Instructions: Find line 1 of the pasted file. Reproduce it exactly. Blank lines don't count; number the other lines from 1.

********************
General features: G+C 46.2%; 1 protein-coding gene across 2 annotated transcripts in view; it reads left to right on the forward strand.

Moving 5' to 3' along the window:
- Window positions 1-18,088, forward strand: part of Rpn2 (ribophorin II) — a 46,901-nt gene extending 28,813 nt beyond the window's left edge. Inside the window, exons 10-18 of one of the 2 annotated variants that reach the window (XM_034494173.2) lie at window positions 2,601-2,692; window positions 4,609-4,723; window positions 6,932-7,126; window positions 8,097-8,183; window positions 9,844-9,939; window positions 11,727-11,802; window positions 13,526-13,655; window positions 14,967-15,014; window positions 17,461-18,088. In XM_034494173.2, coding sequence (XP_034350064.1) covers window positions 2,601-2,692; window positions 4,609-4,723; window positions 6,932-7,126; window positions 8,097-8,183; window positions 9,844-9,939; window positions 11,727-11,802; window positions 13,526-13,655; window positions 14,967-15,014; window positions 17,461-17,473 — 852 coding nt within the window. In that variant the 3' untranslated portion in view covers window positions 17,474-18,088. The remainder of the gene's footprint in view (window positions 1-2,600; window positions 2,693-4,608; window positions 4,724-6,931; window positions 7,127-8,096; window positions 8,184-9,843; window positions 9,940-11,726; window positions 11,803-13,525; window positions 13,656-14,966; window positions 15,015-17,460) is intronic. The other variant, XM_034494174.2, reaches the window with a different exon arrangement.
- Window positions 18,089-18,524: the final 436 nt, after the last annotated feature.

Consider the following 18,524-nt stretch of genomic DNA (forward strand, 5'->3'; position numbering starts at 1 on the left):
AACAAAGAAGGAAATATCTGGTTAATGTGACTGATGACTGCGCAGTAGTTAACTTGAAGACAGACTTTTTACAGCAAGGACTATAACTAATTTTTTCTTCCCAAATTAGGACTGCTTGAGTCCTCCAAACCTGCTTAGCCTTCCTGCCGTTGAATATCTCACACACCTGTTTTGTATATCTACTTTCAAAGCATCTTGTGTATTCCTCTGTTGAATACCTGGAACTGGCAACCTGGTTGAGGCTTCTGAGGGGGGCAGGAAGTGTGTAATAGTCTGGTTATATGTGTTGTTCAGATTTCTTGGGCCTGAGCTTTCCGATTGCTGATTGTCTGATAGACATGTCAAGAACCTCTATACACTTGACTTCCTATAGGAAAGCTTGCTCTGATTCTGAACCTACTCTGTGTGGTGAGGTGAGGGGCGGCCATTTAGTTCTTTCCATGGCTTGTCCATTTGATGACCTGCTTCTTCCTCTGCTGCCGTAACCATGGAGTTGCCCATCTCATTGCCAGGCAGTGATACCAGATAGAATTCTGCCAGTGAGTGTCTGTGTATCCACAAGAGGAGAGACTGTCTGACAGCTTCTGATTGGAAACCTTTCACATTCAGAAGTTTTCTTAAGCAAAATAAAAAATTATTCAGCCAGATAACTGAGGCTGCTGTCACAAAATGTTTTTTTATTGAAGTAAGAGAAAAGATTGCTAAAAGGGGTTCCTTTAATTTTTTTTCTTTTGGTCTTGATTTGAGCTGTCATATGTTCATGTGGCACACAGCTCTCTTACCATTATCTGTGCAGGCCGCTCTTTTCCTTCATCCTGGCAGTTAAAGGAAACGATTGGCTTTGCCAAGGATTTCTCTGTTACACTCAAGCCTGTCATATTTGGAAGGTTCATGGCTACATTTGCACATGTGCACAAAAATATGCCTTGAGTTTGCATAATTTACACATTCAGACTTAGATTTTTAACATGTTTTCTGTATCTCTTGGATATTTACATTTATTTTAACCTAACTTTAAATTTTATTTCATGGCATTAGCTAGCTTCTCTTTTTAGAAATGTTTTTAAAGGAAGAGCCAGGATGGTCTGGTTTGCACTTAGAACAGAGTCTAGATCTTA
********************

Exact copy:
General features: G+C 46.2%; 1 protein-coding gene across 2 annotated transcripts in view; it reads left to right on the forward strand.